So, I turn to California, only to find its totally corrupt CARB that put poison in gasoline for years (MTBE -- Why California mandated poison in your tank ), is the go-to organization for dealing with lawn mowers. They only have an incentive program. The prior incentive program for 2016 was, according to CARB, so successful that it was replaced with another incentive program; I'm quoting direction from their website Background Information Regarding the Lawn and Garden Equipment Replacement Project "For future years, CARB staff has shifted cordless zero-emission residential lawn mower replacement projects from AQIP to the Carl Moyer Program in part based on the success of the AQIP LGER Project. Because this equipment is now a Moyer-eligible category, no additional AQIP funding will be provided for cordless zero-emission residential lawn mowers.". I guess in government, it goes without saying that once something is actually successful, it ought to be eliminated, because all of a sudden, the purpose of the office disappears. So, I went to the new program, which had lots of disclaimers like "some districts don't rebate all things". Indeed, my district doesn't have a rebate for lawn mowers. But, let me ask, do we have to have rebates?

    Why can't we just have California legislatures outlaw all new sales of gas powered garden equipment, in total? Affordable cordless and corded lawn mowers, edgers and blowers have just come to market in the last few years, so now is the time to get rid of what is, according to one CARB document, fast going to become a larger polluter in the State of California than automobiles. Before we go hog wild with banishment of new gas powered gardening equipment, I don't want to spread lies: if they aren't that polluting, fine, but let's still ask the question, why is it still legal to sell gas powered gardening equipment (lawn mowers, blowers and trimmers) in California? I think it's beyond time to just stop it already. Forget the incentives.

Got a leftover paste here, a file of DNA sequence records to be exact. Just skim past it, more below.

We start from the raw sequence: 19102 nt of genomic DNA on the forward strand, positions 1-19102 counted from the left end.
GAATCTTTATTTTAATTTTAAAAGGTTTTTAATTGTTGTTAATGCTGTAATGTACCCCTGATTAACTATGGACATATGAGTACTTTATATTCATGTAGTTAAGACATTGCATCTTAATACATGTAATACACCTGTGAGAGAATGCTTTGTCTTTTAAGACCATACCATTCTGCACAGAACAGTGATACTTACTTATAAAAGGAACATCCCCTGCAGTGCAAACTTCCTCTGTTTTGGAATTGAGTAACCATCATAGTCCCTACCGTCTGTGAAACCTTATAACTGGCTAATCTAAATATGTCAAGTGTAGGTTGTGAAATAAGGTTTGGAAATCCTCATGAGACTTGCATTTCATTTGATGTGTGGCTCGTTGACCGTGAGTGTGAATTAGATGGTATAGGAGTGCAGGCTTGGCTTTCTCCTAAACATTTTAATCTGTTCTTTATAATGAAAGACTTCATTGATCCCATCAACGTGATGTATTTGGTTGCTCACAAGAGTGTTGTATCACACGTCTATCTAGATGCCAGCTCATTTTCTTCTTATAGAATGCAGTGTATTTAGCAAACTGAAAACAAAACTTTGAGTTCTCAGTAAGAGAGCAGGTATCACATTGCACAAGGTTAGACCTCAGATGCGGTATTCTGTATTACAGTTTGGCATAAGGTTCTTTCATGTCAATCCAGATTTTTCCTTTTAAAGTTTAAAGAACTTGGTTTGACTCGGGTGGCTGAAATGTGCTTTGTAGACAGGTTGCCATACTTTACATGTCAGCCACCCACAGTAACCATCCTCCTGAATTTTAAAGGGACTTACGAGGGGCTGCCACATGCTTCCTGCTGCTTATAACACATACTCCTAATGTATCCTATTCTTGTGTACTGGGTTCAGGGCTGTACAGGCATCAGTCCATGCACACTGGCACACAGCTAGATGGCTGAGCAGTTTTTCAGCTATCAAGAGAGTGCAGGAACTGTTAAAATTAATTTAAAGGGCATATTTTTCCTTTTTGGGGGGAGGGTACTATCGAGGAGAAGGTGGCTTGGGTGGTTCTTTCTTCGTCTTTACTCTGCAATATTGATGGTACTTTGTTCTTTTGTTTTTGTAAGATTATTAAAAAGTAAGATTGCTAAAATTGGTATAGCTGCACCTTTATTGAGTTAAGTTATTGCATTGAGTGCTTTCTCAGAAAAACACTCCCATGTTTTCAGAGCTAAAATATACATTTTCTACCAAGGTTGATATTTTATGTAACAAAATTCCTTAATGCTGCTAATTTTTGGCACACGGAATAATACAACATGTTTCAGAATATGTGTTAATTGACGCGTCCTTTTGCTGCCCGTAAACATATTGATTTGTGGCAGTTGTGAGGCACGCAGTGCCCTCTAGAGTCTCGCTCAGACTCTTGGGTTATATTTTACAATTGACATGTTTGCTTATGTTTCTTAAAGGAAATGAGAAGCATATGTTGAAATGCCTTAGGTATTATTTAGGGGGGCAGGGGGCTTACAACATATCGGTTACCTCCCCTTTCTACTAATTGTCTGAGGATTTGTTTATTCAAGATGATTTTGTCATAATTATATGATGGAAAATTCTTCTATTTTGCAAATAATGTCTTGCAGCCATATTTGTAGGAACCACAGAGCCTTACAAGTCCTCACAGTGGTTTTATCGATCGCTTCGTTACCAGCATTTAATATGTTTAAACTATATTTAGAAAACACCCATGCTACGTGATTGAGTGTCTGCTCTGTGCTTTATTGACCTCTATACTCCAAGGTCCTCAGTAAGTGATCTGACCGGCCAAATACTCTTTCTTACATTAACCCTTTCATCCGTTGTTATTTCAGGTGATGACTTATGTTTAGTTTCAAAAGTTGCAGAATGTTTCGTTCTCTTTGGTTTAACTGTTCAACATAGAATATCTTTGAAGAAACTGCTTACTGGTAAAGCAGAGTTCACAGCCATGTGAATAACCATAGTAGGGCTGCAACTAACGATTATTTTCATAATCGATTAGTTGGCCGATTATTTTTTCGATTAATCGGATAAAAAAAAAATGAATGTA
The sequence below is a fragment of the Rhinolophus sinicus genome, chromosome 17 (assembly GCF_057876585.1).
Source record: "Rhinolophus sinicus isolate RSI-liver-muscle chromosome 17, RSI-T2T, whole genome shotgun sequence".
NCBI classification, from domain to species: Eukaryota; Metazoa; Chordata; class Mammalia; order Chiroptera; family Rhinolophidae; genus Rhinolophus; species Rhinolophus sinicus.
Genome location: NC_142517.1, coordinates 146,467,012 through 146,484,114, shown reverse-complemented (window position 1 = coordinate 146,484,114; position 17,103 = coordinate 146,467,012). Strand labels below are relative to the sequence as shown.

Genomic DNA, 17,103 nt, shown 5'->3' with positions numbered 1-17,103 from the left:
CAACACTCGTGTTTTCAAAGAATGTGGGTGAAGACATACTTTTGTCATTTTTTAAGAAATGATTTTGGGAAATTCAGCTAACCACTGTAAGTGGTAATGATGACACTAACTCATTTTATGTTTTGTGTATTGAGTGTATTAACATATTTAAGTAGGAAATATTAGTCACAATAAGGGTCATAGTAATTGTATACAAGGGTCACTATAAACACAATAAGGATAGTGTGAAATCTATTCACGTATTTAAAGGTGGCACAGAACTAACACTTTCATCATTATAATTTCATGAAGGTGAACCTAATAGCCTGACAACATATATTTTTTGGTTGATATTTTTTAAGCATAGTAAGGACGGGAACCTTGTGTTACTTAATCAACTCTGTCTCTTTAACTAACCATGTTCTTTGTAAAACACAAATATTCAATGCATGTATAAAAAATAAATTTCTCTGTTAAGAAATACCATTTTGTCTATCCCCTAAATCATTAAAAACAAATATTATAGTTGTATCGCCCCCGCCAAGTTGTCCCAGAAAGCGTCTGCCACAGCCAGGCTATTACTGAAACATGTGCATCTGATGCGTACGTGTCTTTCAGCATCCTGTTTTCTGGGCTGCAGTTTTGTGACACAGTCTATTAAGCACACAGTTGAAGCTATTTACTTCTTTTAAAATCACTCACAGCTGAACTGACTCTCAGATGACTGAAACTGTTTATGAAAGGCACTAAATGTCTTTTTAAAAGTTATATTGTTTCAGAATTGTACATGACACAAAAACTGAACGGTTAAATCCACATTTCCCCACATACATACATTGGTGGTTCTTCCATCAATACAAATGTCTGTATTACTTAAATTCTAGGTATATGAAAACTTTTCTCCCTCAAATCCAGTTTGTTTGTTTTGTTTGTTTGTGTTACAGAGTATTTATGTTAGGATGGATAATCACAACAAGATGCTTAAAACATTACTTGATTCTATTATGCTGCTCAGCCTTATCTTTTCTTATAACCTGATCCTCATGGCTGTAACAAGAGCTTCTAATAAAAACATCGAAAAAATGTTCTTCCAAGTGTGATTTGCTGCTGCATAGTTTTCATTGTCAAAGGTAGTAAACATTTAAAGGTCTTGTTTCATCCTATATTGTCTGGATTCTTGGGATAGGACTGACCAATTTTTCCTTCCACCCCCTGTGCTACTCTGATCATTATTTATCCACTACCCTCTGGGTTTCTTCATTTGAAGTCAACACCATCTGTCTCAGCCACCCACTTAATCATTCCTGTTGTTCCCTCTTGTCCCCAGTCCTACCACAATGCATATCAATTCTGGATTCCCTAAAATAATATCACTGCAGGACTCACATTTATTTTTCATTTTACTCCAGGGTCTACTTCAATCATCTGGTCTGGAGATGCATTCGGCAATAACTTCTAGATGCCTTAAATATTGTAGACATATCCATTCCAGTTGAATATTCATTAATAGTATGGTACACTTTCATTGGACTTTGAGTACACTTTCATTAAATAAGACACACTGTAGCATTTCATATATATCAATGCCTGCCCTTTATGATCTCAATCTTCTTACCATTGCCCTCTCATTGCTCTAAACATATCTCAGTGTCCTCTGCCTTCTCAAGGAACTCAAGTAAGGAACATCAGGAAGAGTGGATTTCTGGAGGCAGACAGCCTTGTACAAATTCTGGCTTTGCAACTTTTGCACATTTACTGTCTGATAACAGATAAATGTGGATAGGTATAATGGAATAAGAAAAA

While looking for honest numbers, I found this non-government paper: How Much Pollution Do Gasoline-Powered Lawn Mowers Cause? In it, it says lawn mowers are now 18x more efficient than when the 300 mile stat was brought up. Here: "Claim No 4. One mower-hour = 350 miles in a car. Now mowers are back in the toilet. This page even cites a source, a book called Redesigning the American Lawn (Bormann et al, 1993). However, a parenthetical note says, “This information, though valid at the time of publication, is no longer accurate,” and that “based on current calculations,” one mower-hour produces “the amount of pollution emitted by a car driven for approximately 20 miles.”" So, a lie! They called the EPA, and EPA decided to not answer. But, they looked it up and found the new federal regulations for 2012 would make it better: "Things will improve when federal emissions standards for lawn mowers are tightened in 2012. Under the new standards, a push mower may produce as much HC+NOx as a car driven 160 miles".